Torn Away - PC Review

Torn Away by developer perelesoq and publishers perelesoq, Hawthorn GamesPC Steam review written by David with a copy provided by the publisher. Disclosure: I received a free review copy of this product from #keymailer #TornAway

Estimated reading time: 4 minutes.

Fleeing across Germany and Poland would be hard for anyone in trouble, but for a little Russian girl in World War Two, it would prove to be a nightmare. We’re going to follow Asya on her journey home as an escaped ostarbeiter in search of her family. “War isn’t Hell. War is war, and Hell is Hell. And of the two, war is a lot worse.” Hawkeye from M*A*S*H said this, and the friends I’ve spoken to who’ve seen live combat agree; Torn Away goes on to show that quite clearly.

The game opens with Asya waking up in Stalingrad, on the morning of her mother’s birthday. Mother isn’t home, so we go about our efforts as a little girl to make mother a birthday present. We learn some details about life here. Father is on the front lines, mother seems upset lately and Asya blames herself. We get glimpses into her self image through her conversations with her two friends, a doll and a broomstick horse.

We are introduced to another companion during this process, as Asya creates Comrade Mitten when she repairs one during her tasks for the day. Comrade Mitten served on the front, and knows Asya’s father, of course. Mother doesn’t make it home for her birthday though, because it’s August 23rd, 1942. Today, the battle of Stalingrad begins. Bombs are dropped, and Asya is taken prisoner.

The game skips around a bit in the timeline, some parts as active fleeing across the countryside and others told through dreams or flashbacks of earlier points in her imprisonment. From working with Asya’s mother on a time-based task that’ll determine if you two get rations as the war prisoner slave labor you are. During her flight portions, we get direct views into the world around her as she escapes and explores. A note from a family begging their Nazi son to change his course. An abandoned hut, with the skeletal remains of a hidden survivor in the cellar completing a tragedy you begin reading about upstairs as you search for firewood to ride out a storm.

Asya’s story is a tragic one. Every time things look up this war slams her back down face first into the snow. It took two of her companions right at the start. Her father is somewhere on the eastern front. She has nobody to turn to after she escapes the war camp due to an Allied bombing raid on it. Everyone who shows her kindness, everyone who helps her along the way, gets hurt by the horrific, oppressive Nazi regime she flees from.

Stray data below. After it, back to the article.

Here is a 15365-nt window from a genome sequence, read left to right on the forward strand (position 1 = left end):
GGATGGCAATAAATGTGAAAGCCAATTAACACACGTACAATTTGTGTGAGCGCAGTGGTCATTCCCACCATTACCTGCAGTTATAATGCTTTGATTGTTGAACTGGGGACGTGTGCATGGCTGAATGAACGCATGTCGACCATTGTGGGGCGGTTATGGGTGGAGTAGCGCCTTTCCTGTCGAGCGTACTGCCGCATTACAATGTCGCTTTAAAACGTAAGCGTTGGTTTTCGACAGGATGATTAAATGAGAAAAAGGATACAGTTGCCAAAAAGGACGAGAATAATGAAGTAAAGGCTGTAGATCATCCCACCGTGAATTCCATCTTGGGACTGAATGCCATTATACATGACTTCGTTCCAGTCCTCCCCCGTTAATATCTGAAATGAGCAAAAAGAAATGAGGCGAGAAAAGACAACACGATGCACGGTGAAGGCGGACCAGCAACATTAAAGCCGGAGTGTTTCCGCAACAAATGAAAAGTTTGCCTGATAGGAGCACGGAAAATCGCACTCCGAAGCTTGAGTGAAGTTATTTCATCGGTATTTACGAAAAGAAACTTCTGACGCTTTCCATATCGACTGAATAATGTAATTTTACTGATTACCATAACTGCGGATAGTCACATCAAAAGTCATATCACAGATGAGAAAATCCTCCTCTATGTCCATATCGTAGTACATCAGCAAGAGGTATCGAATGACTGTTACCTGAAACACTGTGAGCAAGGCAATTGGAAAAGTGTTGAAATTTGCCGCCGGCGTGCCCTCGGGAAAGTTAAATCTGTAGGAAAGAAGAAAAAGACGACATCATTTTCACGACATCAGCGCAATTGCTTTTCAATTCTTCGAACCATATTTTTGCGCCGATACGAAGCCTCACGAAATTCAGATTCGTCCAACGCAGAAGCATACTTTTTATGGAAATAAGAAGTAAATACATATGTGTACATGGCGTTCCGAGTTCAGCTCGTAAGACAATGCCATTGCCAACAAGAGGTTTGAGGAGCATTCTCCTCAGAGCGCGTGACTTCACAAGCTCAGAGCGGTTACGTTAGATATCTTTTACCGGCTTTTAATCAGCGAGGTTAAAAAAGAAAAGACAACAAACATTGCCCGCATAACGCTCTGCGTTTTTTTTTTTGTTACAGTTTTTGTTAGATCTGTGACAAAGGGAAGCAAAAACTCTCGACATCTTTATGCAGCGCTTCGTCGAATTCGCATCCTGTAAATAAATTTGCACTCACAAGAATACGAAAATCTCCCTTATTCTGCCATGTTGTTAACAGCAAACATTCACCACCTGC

Torn Away is functionally an interactive novel. While primarily a 2d side scrolling platformer with some stealth mechanics, it is incredibly narrative focused, and has a mix of first person exploration and nicely varied puzzles to accent that narrative. The snowstorm I mentioned earlier has you running between boulders to keep from being pushed back down the hill from the hut you take shelter in. At one point you help a crashed pilot by fixing his arm, and another you simply cook breakfast yourself as an independent young girl.

The emotional rollercoaster that is this game is combined with some of the most beautifully done, and incredibly fitting visuals I’ve seen in a game in a long time. Described on the Perelesoq website as “inspired by social realists and French animation,” it really sets the mood as soon as you see it, and then they pair it with excellent, tone-setting score that they did. The story just swallows you, keeping you moving Asya through her journey home, determined as this little girl is to keep standing up no matter what happens.

 Torn Away is a heavy-themed reminder that video games are art. Every level of this piece is art from every direction you look at it. Every story beat, every note, every color placement, contributes to a combined art piece that multiple skills and visions came together to create in order to tell us a story based on the diaries of wartime children, to tell us their story. The top games every year are war games, but they’re never games that show just how beyond-hellishly full of innocents war truly is.

Score: 10 / 10



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